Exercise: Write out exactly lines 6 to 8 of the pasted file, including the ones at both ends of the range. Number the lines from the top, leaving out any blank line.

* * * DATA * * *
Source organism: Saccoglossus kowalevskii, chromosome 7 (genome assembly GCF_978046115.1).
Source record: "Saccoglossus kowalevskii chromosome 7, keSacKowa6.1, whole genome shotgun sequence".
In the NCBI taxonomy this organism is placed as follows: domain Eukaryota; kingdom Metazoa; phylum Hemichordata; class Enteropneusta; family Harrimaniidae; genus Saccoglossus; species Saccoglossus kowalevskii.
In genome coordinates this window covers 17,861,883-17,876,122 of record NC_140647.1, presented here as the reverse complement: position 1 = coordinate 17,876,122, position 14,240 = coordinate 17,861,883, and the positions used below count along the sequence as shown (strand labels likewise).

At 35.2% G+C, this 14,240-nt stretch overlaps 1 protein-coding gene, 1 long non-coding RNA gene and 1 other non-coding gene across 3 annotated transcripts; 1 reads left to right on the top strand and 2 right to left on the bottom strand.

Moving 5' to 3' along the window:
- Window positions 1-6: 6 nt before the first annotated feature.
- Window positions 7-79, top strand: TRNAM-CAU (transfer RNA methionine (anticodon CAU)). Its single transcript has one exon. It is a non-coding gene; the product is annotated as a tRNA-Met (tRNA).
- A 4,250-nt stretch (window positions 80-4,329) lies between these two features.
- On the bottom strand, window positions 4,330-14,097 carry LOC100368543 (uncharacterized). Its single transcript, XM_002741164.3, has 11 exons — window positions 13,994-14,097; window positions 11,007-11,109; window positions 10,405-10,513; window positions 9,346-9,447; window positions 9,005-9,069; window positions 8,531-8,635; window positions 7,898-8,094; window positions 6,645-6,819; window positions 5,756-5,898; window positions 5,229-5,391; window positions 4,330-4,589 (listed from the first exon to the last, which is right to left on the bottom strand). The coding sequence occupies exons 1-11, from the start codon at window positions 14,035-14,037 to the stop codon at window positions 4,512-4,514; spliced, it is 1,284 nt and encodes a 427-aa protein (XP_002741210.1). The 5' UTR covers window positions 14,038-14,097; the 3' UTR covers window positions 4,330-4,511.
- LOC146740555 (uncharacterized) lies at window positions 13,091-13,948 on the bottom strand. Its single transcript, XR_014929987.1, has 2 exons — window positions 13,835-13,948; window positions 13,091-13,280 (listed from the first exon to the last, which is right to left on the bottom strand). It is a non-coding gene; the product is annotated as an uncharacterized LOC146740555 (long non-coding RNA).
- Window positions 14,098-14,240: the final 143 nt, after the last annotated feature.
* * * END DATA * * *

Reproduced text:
Moving 5' to 3' along the window:
- Window positions 1-6: 6 nt before the first annotated feature.
- Window positions 7-79, top strand: TRNAM-CAU (transfer RNA methionine (anticodon CAU)). Its single transcript has one exon. It is a non-coding gene; the product is annotated as a tRNA-Met (tRNA).